By the maintenance of up-to-date records of material values, the cost of material required for replacement of worn or damaged
parts can be also determined.
When the labour and material costs have been itemized, a final cost estimate is prepared, so that the expenditure required to
recondition the locomotive is known before the money is spent. This system makes it possible to regulate output in proportion to money
appropriated for making repairs, also to compensate for any extraordinary expenditures above the estimates.
The system of records in use permits control of costs in each shop as the work progresses. If an increase above the estimated
cost is noted, the foreman of the shop involved is called upon to account for the increase. If it is unavoidable, revision of the estimated cost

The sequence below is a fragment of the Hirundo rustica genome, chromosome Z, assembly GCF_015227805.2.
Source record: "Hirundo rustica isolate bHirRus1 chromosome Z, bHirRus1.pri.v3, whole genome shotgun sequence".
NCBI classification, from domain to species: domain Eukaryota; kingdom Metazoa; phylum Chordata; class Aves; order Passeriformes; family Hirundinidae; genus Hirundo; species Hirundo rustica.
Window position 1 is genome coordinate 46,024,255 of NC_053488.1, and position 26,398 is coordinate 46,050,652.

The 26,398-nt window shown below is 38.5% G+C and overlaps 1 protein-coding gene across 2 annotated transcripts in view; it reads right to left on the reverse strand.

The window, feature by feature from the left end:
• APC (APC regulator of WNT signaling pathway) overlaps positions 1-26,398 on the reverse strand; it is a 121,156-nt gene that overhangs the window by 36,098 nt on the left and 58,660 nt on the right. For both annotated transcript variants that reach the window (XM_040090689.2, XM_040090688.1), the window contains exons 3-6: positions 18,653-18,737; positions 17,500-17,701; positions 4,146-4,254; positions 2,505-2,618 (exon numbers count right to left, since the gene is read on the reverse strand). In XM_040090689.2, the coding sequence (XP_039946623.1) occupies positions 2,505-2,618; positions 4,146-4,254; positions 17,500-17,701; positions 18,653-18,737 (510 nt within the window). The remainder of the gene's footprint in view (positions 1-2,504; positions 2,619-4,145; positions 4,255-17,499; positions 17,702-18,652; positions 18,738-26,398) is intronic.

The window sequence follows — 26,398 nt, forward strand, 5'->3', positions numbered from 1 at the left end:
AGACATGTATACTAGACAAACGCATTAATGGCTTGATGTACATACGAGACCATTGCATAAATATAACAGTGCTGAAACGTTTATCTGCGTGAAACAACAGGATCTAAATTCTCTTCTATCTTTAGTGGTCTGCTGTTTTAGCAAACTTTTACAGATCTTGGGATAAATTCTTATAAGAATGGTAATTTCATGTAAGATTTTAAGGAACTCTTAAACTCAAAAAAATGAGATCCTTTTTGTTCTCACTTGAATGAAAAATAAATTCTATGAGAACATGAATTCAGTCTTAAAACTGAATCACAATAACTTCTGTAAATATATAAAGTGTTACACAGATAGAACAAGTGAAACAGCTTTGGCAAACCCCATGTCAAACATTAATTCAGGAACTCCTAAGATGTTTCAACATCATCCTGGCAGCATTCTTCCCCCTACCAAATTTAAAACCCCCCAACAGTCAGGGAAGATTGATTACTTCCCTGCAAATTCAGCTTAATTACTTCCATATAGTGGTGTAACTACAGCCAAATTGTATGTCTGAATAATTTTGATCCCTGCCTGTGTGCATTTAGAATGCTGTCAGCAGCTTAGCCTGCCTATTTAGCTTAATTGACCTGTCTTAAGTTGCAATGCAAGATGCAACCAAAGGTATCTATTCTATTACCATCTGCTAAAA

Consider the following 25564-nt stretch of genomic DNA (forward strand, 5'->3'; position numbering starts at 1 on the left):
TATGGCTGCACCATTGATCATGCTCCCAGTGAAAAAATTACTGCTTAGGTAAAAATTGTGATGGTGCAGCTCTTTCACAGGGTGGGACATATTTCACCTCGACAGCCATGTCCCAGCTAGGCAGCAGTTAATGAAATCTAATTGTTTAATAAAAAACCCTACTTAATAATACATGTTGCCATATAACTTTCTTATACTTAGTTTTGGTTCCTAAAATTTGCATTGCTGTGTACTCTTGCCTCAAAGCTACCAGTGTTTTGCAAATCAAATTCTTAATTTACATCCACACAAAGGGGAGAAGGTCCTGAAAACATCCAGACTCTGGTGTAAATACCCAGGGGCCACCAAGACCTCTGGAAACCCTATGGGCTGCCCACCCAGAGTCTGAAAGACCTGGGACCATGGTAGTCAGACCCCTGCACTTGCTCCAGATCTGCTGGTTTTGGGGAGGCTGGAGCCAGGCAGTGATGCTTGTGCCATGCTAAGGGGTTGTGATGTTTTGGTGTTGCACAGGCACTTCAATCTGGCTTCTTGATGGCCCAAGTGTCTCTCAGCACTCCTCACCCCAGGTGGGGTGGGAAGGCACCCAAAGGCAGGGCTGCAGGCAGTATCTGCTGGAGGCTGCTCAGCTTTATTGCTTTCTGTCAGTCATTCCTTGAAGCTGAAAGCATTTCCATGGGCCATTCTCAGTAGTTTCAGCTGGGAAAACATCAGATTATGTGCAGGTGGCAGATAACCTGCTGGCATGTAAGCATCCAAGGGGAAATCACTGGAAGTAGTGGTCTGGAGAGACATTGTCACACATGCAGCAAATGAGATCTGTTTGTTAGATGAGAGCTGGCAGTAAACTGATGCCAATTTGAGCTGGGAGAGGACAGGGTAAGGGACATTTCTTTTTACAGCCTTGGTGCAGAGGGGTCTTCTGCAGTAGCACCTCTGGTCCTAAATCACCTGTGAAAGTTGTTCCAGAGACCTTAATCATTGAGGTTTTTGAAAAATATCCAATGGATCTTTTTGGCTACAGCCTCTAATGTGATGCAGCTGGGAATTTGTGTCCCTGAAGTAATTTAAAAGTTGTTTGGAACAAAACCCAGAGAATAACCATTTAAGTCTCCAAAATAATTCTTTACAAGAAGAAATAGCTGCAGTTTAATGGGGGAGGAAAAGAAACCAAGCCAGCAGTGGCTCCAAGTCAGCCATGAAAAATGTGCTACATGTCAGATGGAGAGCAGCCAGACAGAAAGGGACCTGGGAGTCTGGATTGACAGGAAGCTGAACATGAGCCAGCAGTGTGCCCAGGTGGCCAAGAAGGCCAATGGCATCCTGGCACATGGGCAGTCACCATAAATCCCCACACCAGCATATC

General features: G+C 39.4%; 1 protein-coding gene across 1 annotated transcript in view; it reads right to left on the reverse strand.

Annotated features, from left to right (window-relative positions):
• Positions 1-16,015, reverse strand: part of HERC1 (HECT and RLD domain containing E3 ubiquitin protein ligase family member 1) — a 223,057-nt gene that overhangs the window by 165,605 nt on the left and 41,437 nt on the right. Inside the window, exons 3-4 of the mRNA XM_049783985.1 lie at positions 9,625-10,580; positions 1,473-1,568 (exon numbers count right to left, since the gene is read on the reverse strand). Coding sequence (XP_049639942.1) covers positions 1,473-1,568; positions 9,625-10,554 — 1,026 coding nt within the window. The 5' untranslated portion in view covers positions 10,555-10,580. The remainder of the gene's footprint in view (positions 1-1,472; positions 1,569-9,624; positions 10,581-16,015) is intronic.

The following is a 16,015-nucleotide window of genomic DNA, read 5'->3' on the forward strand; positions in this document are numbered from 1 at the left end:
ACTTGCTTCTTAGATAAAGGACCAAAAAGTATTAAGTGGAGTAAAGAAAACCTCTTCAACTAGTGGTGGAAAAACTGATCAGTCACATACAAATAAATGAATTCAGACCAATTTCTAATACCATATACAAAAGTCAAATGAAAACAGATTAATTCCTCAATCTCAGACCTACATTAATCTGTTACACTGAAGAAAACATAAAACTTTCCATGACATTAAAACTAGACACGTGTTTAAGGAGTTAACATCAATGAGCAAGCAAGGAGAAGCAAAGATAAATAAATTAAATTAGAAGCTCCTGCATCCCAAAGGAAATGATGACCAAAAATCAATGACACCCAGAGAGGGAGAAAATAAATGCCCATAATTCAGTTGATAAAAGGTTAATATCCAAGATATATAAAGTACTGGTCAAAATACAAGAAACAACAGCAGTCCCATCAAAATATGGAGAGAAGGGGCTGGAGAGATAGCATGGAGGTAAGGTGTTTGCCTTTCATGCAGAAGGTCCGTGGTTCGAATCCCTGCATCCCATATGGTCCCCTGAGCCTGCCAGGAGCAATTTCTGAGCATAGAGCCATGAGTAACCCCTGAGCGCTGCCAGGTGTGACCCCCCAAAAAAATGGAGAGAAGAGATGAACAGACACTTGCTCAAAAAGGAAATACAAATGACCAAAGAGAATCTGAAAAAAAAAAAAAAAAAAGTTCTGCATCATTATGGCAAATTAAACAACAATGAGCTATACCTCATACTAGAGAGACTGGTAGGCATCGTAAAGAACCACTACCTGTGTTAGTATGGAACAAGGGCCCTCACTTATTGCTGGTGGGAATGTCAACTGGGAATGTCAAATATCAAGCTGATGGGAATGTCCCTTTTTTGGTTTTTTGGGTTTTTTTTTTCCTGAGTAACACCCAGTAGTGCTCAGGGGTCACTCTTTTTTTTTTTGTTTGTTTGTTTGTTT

total for the locomotive can be made at once. In other words, it is possible each day to determine any variation in costs from the preliminary
estimate and to make adjustments to meet any deviation from the anticipated routine.
Progress sheets are maintained which tell at a glance the status of the repair work in every shop. Should any delays occur in the
output of a shop, it can be located and corrected in time to prevent interference with the schedule of the locomotive repair under
The finished product at work on the Dominion Atlantic line in Nova Scotia - 3 Jul 1958 Photographer
15 Oct 1919 - The Angus Shops
1 Sep 1951 - Angus Shops an Industrial Giant
17 Feb 2012 - Montreal Train Factory Transformed...
71 pages 55 illustrations softcover
5 1/2 x 8 1/2 inches
57 Roosevelt Drive Dollard des Ormeaus
Quebec H9G 1J1